But there are a couple of tricks, whether you use your knife or a powered slicer. The most important one is chilling or almost freezing your bacon before slicing. Note that I said ALMOST FREEZING. Bacon is kind of greasy and slippery. When it is almost but not quite frozen, it is much easier to work with.
We made bacon for quite awhile without a powered slicing machine. And it was fine. I enjoy a slightly thicker cut than is popular in the Philippines. Thick cut bacon is a pleasure for me. So hand slicing is very well suited to that. My brother-in-law could hand slice as thin as any machine.
We used both a chefs kitchen knife to slice and a meat slicing knife with its broader blade. Both worked, but we most often reach for the meat slicing knife if we do it manually. We use a cutting board when cutting almost any meat. They are not expensive, they protect the meat from contamination and the knife from damaging itself or the surface you cut on. One good trick when using a cutting board is to sit it on a moist dish rag or small kitchen towel. The cutting board tends to stay in place and not move around while you are cutting your bacon.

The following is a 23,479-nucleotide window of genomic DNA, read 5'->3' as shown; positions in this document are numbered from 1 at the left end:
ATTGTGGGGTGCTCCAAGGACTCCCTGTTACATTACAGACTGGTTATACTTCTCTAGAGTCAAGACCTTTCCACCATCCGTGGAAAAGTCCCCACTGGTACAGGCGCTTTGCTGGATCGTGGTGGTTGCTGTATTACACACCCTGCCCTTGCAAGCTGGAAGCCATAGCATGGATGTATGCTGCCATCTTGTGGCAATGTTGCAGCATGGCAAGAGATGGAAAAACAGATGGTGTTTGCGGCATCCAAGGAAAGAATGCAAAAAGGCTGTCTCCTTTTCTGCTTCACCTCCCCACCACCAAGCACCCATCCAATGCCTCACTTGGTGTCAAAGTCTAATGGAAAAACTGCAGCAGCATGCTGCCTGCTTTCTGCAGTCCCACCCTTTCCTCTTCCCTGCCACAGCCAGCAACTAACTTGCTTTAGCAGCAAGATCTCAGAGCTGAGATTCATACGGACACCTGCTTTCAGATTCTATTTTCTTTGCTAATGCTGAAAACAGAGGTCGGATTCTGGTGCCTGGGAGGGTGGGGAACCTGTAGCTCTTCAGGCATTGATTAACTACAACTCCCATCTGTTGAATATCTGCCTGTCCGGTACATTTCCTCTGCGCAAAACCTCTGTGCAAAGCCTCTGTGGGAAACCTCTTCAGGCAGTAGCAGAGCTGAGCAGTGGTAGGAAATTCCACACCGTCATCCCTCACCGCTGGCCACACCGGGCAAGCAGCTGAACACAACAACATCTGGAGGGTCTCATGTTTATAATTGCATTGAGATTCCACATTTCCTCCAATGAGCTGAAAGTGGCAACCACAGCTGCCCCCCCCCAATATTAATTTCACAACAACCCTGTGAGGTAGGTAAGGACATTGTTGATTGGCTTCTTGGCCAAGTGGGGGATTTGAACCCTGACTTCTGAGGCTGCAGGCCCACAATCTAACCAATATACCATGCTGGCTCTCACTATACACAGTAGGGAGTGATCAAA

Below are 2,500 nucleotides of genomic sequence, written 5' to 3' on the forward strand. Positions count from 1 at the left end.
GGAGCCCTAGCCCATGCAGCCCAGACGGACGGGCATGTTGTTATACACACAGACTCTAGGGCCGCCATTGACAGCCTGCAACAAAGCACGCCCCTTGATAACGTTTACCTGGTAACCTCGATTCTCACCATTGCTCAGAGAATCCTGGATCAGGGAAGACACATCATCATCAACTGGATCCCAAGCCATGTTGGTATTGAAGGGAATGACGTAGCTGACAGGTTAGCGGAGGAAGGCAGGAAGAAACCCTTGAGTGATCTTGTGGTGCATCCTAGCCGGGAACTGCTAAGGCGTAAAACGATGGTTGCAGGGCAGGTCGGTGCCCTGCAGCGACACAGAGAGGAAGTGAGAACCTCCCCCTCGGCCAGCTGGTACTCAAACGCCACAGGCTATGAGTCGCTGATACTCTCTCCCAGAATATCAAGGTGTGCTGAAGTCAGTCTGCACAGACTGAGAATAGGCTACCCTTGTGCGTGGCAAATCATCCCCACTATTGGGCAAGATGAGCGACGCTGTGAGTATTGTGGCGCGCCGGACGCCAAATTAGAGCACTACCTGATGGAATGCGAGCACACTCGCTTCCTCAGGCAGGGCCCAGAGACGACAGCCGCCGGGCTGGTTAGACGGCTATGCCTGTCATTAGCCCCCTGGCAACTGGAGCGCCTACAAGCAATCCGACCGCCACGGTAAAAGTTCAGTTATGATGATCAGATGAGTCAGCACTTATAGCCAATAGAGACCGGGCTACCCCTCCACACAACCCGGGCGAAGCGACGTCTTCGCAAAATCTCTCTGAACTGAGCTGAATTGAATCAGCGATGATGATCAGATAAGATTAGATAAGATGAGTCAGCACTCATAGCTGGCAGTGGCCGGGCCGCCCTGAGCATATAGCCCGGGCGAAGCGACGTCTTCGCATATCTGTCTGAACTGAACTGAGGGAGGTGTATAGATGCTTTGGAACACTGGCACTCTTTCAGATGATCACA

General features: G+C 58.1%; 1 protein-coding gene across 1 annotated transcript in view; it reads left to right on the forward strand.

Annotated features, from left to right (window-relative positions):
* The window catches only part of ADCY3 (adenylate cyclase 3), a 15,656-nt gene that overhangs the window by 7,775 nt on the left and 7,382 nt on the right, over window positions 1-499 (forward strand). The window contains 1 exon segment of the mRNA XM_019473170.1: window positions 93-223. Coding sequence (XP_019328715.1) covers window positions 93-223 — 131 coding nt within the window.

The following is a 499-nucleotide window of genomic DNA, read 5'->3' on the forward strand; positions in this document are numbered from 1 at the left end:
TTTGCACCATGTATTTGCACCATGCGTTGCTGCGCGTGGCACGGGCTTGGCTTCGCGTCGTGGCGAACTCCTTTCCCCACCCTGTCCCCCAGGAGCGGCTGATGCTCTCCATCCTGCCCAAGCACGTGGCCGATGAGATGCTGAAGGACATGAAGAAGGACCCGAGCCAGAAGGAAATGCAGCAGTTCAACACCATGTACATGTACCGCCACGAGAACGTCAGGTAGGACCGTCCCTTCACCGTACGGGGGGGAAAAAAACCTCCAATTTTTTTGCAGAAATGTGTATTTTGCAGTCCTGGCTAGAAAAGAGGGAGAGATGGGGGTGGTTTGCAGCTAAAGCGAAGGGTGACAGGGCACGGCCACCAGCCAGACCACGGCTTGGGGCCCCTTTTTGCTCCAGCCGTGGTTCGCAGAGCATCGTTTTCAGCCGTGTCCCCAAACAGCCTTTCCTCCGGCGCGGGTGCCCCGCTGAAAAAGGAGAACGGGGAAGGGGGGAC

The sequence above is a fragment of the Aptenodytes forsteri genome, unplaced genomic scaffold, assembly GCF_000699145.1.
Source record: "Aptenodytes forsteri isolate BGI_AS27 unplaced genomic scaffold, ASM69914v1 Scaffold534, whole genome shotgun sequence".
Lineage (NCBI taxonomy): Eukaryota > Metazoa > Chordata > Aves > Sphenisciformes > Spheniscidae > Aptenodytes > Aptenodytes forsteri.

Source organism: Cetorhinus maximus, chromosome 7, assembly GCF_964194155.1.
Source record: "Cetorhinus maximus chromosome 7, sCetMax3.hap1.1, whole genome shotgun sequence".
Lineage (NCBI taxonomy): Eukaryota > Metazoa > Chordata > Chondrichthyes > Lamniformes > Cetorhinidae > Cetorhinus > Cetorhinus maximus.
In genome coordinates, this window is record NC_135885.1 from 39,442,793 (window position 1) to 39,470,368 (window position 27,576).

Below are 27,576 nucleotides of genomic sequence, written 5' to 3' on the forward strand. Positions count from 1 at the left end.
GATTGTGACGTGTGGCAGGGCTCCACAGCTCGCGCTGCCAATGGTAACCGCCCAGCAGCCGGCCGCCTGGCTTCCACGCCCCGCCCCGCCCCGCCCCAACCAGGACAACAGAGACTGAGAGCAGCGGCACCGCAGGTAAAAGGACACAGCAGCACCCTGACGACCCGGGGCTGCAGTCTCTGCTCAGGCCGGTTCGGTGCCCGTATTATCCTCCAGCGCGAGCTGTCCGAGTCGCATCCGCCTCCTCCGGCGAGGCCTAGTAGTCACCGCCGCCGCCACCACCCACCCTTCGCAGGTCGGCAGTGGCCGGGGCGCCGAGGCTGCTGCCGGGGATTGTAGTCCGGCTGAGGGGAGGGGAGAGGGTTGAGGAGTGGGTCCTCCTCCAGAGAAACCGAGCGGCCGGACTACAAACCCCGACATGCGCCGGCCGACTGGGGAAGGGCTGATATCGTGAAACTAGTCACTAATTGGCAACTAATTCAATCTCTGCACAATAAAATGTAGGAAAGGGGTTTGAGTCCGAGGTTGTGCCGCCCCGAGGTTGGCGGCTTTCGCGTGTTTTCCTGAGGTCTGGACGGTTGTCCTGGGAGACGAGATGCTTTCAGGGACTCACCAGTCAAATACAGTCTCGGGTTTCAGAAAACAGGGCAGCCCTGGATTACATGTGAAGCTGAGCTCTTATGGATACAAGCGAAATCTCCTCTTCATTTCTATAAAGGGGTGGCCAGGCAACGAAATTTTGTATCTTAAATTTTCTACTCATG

But we can cut bacon much faster since the thickness is preset and the machine cuts through bacon quite quickly. You do not need an expensive machine to cut bacon. But you may have to adjust the length of your bacon to fit the "travel" of the machine.
These can be worth investing in if you enjoy serving hams and other sliced meats often. Sliced bacon or a thinly sliced ham sandwich are a real pleasure to serve and to eat. But a steady hand, a sharp knife, and a good cutting board will let you serve wonderful food too!
Making bacon is easy. Slicing it is just a matter of practice. And we save the ends to cut into chunks for fried rice and our morning omelets. So don't feel you need to get every last slice from your pork belly. Chunk it and use it anywhere you'd add chunks of ham. You'll love it!
Love, Peace, & Bacon Grease!